• 10. Rafe Champion  |  26 January 2013 at 2:53 am

    Taking stevepostrel’s point, there is so much more stuff of all kinds being produced now than a generation ago it is very hard to say whether things have got better or worse.

    On literature and philosophy, each of these are dominated by hard and soft forms of obscurantism. In philosophy the soft obscurantism is essentially Continental and the hard obscurantism is the analytical strand, where decades were lost due under the influence of Wittgenstein, logical empiricism, paradigm theory and Lakatos. This was the case in the philosophy and methodology of economics as Wade Hands pointed out a decade ago.

    The problems with philosophy are spelled out clearly by Mulligan, Simons and Smith.

    Click to access WWCP.pdf

  • 11. bjk  |  29 January 2013 at 1:59 pm

    I read Elster’s piece in Diogenes and was underwhelmed. His examples of soft obscurantism are Edward Said on Mansfield Park (and related), Foucault and dispositif, and Levi-Strauss and Jakobson on Baudelaire. About the first, he complains that Said et al. have not gotten at the “intention” of Jane Austen, and defends the honor of Fanny Price (does he realize she is a fictional character? She can’t be defamed). Appealing to the intention of Jane Austen strikes me as a case of obscurum per obscurius – couldn’t he come up with a more egregious example? I’m not going to defend Foucault, but I don’t think he realizes the Levi-Strauss/Jakobson interpretation is a bit of a high-class academic joke. Or maybe he does. But all of these examples are around three decades old – he couldn’t come up with more recent examples? As for hard obscurantism, he doesn’t know enough about LTCM to characterize it as obscurantism, nor does he show the harm (economic value was not destroyed, just distributed).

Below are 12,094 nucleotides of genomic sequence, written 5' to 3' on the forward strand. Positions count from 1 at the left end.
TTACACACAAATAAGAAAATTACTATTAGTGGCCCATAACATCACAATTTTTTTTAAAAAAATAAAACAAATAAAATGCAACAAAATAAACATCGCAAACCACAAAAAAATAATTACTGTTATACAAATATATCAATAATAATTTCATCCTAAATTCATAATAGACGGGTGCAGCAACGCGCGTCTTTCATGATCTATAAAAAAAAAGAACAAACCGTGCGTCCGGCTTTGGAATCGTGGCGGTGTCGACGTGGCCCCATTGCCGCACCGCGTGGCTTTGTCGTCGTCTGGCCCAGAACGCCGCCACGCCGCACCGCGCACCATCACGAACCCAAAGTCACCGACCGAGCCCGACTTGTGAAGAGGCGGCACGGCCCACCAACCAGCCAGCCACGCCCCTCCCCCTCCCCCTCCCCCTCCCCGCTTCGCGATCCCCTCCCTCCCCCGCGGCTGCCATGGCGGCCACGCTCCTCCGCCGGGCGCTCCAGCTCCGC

In sum, there surely is a good case for hard and soft obscurantism, but Elster doesn’t make it.

  • 12. bjk  |  29 January 2013 at 2:22 pm

    I just read the “Crisis of Social Sciences” article by Elster linked above. It fills in some of the gaps in the Diogenes article. His criticisms aren’t as off-base as it seemed at first.